Transcripts of 13723_ArcticGreening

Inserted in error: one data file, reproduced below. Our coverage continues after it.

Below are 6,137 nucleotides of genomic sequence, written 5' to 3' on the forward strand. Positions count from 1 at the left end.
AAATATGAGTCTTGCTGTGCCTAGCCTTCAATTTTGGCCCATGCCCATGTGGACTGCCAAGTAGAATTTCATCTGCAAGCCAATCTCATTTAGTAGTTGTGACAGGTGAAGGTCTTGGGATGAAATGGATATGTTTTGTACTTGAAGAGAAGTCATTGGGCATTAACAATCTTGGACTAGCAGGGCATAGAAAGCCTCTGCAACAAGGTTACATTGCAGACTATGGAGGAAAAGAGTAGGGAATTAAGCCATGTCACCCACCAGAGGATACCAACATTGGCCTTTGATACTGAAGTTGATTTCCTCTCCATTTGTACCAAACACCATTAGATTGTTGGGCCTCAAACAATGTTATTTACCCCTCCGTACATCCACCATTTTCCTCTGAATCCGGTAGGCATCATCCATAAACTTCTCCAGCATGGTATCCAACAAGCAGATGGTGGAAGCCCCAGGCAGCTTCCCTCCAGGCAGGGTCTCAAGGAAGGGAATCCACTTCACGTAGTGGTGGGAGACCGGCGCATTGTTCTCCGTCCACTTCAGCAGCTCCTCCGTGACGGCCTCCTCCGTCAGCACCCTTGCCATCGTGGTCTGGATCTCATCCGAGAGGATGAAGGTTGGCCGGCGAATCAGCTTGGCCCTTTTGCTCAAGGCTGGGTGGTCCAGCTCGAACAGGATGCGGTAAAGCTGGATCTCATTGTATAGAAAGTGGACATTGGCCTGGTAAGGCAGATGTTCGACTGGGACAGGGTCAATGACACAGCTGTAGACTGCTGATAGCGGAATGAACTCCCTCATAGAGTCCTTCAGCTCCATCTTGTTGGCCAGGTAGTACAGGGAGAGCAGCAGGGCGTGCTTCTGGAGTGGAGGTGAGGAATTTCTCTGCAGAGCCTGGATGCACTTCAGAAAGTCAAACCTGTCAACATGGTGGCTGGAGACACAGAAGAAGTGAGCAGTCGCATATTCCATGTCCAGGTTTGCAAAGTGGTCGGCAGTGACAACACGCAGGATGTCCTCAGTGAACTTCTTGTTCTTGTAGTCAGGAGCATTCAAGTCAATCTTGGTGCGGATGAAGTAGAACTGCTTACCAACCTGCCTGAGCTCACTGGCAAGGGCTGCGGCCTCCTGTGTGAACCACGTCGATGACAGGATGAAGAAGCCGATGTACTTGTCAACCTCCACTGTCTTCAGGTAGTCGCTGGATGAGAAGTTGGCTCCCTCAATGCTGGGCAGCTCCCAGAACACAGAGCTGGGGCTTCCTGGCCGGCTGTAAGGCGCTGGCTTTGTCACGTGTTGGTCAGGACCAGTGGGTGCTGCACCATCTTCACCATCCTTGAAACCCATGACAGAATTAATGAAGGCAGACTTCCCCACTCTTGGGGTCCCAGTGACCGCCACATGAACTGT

[Music] As Arctic summers warm, Earth’s northern landscapes are changing. Using satellite images to track Arctic tundra ecosystems over decades, a new study found the region has become greener. Greening reflects increasing plant growth. Affecting people, wildlife, and the atmosphere. Global Change Ecologist, Logan Berner, who led the recent research says: “The Arctic tundra is one of the coldest biomes on Earth, and it’s also one of the most rapidly warming,” “This Arctic greening we see is really an indicator of global climatic change” This study is the first to measure vegetation changes across the Arctic tundra using satellite data from Landsat. Berner and his colleagues used the Landsat data from 1985 to 2016 to estimate annual peak greenness at 50,000 randomly selected sites across the tundra. These Landsat data showed greening at about 38% of the tundra sites across Alaska, Canada, and western Eurasia. This study was part of NASA’s Arctic Boreal Vulnerability Experiment (ABoVE). Lead of the ABoVE science team, Scott Goetz says: “Landsat is key for these kinds of measurements” “There’s a lot of microscale variability in the Arctic, so it’s important to work at finer resolution while also having a long data record That’s why Landsat is so valuable” [Music] NASA USGS Science for a changing world. Landsat is a joint program of NASA and USGS: